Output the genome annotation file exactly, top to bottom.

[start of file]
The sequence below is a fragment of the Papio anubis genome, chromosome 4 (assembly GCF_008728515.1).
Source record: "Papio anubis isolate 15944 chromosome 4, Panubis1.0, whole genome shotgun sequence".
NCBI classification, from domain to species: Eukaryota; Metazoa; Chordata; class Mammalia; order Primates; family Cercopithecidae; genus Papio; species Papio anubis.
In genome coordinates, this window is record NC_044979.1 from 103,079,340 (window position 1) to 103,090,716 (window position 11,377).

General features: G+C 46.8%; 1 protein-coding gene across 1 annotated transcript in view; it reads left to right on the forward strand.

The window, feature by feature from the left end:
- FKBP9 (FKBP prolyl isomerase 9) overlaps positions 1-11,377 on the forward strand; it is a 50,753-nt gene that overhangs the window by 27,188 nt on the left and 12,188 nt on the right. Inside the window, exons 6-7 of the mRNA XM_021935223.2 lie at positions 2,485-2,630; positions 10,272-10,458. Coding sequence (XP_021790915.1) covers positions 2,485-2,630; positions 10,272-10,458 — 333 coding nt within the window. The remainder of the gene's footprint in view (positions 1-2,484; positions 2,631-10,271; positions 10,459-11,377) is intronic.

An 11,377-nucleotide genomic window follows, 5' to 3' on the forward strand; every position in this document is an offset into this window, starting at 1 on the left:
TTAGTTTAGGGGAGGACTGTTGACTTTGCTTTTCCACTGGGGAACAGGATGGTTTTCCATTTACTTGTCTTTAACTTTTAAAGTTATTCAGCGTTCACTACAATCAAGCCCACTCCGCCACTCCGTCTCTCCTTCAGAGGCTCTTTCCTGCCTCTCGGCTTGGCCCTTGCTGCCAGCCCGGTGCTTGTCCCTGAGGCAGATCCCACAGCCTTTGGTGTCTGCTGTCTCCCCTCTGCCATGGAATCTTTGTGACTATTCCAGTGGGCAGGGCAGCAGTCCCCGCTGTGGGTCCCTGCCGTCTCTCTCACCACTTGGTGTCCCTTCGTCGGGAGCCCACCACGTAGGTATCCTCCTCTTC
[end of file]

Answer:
The sequence below is a fragment of the Papio anubis genome, chromosome 4 (assembly GCF_008728515.1).
Source record: "Papio anubis isolate 15944 chromosome 4, Panubis1.0, whole genome shotgun sequence".
NCBI classification, from domain to species: Eukaryota; Metazoa; Chordata; class Mammalia; order Primates; family Cercopithecidae; genus Papio; species Papio anubis.
In genome coordinates, this window is record NC_044979.1 from 103,079,340 (window position 1) to 103,090,716 (window position 11,377).

General features: G+C 46.8%; 1 protein-coding gene across 1 annotated transcript in view; it reads left to right on the forward strand.

The window, feature by feature from the left end:
- FKBP9 (FKBP prolyl isomerase 9) overlaps positions 1-11,377 on the forward strand; it is a 50,753-nt gene that overhangs the window by 27,188 nt on the left and 12,188 nt on the right. Inside the window, exons 6-7 of the mRNA XM_021935223.2 lie at positions 2,485-2,630; positions 10,272-10,458. Coding sequence (XP_021790915.1) covers positions 2,485-2,630; positions 10,272-10,458 — 333 coding nt within the window. The remainder of the gene's footprint in view (positions 1-2,484; positions 2,631-10,271; positions 10,459-11,377) is intronic.

An 11,377-nucleotide genomic window follows, 5' to 3' on the forward strand; every position in this document is an offset into this window, starting at 1 on the left:
TTAGTTTAGGGGAGGACTGTTGACTTTGCTTTTCCACTGGGGAACAGGATGGTTTTCCATTTACTTGTCTTTAACTTTTAAAGTTATTCAGCGTTCACTACAATCAAGCCCACTCCGCCACTCCGTCTCTCCTTCAGAGGCTCTTTCCTGCCTCTCGGCTTGGCCCTTGCTGCCAGCCCGGTGCTTGTCCCTGAGGCAGATCCCACAGCCTTTGGTGTCTGCTGTCTCCCCTCTGCCATGGAATCTTTGTGACTATTCCAGTGGGCAGGGCAGCAGTCCCCGCTGTGGGTCCCTGCCGTCTCTCTCACCACTTGGTGTCCCTTCGTCGGGAGCCCACCACGTAGGTATCCTCCTCTTC